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Wednesday, August 20, 2008

Book Review, "Footprints in the Snow: The Autobiography of a Chinese Buddhist Monk."

Publicist Adrienne Biggs was kind enough to send me an advanced copy of the book, "Footprints in the Snow: The Autobiography of a Chinese Buddhist Monk." That monk being Ch'an Master Sheng Yen. The first thing that I was struck with in reading this book was how thoughtful and sensitive Master Sheng Yen is. He comes across in this book as a very kind person whom you'd enjoy listening to for hours and he has led a very eventful life being born to a poor farming family, joining the military, living in Taiwan and finally his monastic life. With a wonderful part on visiting Japan.

It was very fascinating for me to read his journey as a monk because I have always been curious about that life. I must say though that I was disturbed by some of the training techniques. His Master would make him do, undo and the redo things over and over, day after day. He made him stack, re-stack and then unstack a pile of bricks for days on end. He also berated him with (what seems to my unenlightened mind) unproductive criticism such as calling him stupid and other insults that I would not expect from a Buddhist master.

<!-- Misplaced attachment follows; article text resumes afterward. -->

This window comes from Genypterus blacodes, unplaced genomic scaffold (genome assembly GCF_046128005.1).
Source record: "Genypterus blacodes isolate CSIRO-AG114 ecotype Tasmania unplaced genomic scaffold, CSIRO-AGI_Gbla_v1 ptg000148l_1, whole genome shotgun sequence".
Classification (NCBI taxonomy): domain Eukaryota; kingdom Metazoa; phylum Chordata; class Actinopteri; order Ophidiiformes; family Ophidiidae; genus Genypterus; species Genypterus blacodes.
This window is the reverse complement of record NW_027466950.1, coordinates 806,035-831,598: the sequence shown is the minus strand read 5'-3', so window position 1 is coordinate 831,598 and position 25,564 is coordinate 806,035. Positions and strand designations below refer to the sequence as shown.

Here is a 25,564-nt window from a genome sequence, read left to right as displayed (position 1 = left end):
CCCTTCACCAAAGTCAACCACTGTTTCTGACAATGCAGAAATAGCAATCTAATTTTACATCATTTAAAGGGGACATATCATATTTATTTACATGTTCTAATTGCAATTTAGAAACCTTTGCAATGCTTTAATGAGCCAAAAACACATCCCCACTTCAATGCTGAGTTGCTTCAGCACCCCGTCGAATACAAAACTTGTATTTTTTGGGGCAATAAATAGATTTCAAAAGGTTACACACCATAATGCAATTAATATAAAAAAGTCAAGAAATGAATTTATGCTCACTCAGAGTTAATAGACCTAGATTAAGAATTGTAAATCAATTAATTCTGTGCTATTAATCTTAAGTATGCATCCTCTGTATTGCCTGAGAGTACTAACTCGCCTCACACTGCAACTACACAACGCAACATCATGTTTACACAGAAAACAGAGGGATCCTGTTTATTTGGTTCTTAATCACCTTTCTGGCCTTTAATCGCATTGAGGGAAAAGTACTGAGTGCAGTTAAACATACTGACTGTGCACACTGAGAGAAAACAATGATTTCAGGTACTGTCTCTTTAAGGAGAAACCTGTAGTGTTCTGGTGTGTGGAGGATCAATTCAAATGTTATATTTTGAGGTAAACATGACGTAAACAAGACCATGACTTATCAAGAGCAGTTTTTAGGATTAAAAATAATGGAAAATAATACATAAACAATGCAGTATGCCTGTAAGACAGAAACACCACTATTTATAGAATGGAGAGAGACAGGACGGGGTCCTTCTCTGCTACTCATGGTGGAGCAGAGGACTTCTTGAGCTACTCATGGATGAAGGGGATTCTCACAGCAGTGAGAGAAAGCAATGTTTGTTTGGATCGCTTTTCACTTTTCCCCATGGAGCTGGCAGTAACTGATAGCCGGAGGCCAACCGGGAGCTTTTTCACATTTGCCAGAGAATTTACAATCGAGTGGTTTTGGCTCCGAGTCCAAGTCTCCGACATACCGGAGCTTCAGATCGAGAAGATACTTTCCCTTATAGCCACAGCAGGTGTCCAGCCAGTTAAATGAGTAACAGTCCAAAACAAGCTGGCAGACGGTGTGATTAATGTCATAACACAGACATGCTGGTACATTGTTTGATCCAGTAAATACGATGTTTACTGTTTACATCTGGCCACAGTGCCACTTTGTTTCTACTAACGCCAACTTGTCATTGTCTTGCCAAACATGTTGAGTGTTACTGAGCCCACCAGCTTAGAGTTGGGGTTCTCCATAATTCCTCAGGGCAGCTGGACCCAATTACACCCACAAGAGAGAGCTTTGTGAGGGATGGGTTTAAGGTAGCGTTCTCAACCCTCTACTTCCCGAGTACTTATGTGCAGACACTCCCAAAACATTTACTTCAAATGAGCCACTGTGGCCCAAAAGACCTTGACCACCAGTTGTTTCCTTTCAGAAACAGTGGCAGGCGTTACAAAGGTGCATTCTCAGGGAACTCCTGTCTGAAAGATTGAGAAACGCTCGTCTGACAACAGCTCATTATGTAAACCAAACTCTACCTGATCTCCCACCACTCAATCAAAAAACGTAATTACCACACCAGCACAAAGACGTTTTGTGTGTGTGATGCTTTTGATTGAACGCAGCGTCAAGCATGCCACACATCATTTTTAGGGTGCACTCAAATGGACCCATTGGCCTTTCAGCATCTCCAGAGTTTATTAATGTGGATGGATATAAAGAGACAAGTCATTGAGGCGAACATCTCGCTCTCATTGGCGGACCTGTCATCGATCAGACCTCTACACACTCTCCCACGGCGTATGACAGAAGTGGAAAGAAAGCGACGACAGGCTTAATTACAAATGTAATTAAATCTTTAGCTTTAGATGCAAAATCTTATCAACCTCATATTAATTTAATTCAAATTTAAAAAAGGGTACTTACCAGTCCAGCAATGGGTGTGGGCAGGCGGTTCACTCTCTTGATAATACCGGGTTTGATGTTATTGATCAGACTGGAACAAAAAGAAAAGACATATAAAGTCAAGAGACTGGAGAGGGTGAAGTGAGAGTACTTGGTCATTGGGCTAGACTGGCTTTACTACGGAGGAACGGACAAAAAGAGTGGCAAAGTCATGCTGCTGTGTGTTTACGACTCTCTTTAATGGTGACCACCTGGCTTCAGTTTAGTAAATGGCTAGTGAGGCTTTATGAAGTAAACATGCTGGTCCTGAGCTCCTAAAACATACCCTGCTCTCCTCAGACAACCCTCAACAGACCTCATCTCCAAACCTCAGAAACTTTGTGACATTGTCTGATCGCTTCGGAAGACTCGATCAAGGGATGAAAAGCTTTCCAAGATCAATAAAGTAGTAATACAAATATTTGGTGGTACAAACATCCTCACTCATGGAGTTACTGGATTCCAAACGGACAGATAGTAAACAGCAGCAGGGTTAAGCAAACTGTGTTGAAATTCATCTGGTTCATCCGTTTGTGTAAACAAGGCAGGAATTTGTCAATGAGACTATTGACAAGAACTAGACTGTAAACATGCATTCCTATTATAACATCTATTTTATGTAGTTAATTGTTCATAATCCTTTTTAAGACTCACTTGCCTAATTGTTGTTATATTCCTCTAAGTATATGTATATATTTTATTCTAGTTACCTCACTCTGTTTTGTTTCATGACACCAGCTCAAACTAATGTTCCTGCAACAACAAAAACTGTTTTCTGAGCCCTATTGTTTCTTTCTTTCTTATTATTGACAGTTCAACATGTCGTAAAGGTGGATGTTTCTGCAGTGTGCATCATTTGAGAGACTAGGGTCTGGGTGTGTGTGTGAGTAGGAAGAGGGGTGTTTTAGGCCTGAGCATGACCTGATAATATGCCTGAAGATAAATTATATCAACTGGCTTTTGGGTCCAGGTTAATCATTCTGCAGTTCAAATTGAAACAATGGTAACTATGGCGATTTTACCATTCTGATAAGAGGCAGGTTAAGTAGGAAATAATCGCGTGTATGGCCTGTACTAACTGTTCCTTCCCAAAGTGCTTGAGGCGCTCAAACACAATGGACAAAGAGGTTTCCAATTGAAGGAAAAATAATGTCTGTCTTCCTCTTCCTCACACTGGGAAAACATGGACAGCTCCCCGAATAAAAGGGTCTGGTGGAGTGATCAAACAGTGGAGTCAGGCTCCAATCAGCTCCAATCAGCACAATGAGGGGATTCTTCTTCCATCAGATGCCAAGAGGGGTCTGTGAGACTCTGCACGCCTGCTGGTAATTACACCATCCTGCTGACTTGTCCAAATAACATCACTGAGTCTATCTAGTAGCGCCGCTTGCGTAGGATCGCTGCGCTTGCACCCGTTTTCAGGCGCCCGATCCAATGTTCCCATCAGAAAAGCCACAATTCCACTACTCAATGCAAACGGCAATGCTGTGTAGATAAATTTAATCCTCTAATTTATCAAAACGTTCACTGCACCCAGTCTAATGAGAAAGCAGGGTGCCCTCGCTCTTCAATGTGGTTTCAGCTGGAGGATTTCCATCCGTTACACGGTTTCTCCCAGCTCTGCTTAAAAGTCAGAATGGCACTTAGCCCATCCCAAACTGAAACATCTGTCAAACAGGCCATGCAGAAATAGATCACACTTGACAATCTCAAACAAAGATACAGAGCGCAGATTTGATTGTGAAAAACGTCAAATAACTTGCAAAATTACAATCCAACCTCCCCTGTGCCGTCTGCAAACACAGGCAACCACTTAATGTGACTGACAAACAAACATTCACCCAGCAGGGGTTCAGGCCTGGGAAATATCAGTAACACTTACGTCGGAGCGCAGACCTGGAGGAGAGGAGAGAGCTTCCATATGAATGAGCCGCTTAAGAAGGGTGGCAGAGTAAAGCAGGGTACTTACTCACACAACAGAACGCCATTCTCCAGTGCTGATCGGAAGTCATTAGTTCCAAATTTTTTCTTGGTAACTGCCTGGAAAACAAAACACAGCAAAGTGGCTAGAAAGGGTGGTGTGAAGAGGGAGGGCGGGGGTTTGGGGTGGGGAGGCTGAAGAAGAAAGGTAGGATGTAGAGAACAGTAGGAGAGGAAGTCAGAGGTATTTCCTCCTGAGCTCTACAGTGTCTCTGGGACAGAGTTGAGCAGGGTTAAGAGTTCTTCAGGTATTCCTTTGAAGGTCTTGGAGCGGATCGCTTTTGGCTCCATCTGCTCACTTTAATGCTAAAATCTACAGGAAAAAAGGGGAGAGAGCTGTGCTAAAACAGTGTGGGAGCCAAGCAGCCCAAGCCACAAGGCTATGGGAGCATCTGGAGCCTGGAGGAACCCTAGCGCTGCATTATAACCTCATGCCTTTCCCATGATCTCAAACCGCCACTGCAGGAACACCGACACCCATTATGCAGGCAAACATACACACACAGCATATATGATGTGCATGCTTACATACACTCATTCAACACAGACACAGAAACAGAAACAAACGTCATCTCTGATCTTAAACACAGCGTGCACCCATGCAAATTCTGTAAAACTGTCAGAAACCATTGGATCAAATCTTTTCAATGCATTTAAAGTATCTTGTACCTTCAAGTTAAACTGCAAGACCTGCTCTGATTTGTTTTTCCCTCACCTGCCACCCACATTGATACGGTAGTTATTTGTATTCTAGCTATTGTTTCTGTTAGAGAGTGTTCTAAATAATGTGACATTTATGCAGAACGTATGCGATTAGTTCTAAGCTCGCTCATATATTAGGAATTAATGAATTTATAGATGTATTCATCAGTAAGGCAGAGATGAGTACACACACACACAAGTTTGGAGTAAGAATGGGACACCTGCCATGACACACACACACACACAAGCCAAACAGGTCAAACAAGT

Sheng Yen said that it taught him patience and that he needed to go through that to purify his karma but what of the karma of the Master? Is not that kind of violent speech accumulating negative karma for himself? I think there are better ways to teach patience but I'm not a monastic, nor a Master monk and I come from a western mind frame so perhaps I'm missing something. Perhaps Sheng Yen needed to go through that to pay off a karmic debt to his master from a past life? I don't know.

And yet he says in the book, "Religious experience is not enlightenment" so he does understand that no matter what the religious training we must ultimately realize enlightenment on our own.

Just one of the profound parts of the book occurs while Sheng Yen is in the military in Taiwan. He writes to one of his teachers, Master Nanting complaining that he has little freedom in the military and the Master relpies, "Who has freedom in this world? As long as there is the body, there is no freedom."

All in all though this book was a great read. It was neat to see the inner details of the monastic life in the Ch'an tradition. Sheng Yen writes with such beauty in his vivid descriptions and his attention to detail is amazing. He writes in a way that makes you feel as though you are reliving every bit of his life with him. The last few words of the book were perhaps the most profound for me, "Now it is time to let go."

~Peace to all beings~

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Dhamma81 said...

Your review of this book has got me interested. I agree with you that some of the training techniques that you describe his master as using on him seems pretty rough, but then again Chan or Zen has it's own methods I suppose.

They call him James Ure said...


It's a great read. I will enjoy reading it over and over. So many nuggets of wisdom, insight and beauty.

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